Science Invents Ear Rogaine, May Have Just Cured Hearing Loss

Senior Contributor

Even if we don’t do things like go to loud shows and listen to music with our noise-cancelling headphones cranked full blast, we’re all going to lose at least some hearing in our lifetimes. If nothing else, aging will get us and turn us into a stereotype, making us scream “WHAT?!” all the time and not understand new music.

But now, maybe less than we thought.

Scientists at Massachusetts Eye and Ear and Harvard Medical School have figured out how to apply a little Rogaine to your auditory hair cells. After blasting some mice with air horns or something, not because they had a hearing drug to test but because that’s just what scientific researchers do to fuzzy little animals, they tested out a new drug and…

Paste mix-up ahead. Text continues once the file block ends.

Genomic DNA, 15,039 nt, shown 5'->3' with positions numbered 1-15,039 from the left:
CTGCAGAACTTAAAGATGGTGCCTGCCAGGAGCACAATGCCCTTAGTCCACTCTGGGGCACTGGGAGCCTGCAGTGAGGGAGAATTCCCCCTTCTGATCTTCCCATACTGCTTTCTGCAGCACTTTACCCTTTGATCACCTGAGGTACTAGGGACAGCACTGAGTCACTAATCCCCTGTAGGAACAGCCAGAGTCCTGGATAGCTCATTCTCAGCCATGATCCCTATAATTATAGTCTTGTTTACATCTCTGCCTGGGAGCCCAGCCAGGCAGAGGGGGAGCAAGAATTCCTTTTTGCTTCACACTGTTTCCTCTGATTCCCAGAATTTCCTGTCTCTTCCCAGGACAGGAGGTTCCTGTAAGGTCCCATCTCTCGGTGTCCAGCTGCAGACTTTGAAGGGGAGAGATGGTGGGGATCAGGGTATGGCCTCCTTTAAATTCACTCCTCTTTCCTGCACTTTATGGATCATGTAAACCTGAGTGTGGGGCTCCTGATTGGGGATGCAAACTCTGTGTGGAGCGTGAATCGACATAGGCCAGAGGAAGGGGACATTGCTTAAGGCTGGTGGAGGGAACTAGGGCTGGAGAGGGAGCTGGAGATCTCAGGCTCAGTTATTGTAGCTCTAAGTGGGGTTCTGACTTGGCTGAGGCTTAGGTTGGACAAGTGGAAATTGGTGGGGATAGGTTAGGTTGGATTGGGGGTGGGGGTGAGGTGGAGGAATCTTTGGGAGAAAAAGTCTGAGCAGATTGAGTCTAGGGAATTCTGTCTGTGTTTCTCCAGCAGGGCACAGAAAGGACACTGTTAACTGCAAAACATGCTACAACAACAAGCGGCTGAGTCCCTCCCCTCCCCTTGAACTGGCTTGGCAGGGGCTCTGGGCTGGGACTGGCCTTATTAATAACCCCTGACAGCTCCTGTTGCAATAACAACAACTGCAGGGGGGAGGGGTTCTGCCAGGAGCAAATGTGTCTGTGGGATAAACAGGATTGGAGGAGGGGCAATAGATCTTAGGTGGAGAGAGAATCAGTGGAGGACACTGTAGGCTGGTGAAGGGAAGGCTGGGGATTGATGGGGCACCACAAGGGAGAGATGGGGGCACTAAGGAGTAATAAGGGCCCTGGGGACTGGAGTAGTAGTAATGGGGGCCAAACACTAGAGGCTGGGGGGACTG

When applied to the cochlea, the drug inhibited a signal generated by a protein called “Notch” on the surface of the cells that surround hair cells. This resulted in these supporting cells turning into new hair cells, which led to a partial recovery in the hearing of the mice.

This is a pretty big deal because before this, we weren’t really sure mammals could even regrow auditory hair cells in the first place.

This serving as a cure for hearing loss in humans is a long way away. It still needs to be tested on animals and checked for side effects. But soon the day may come when understanding what those damn kids and their loud music is all about is as simple as popping a pill or sticking a swab impregnated with gunk in your ear.

Now perhaps, science, we could work out a way to make the elderly drive faster?

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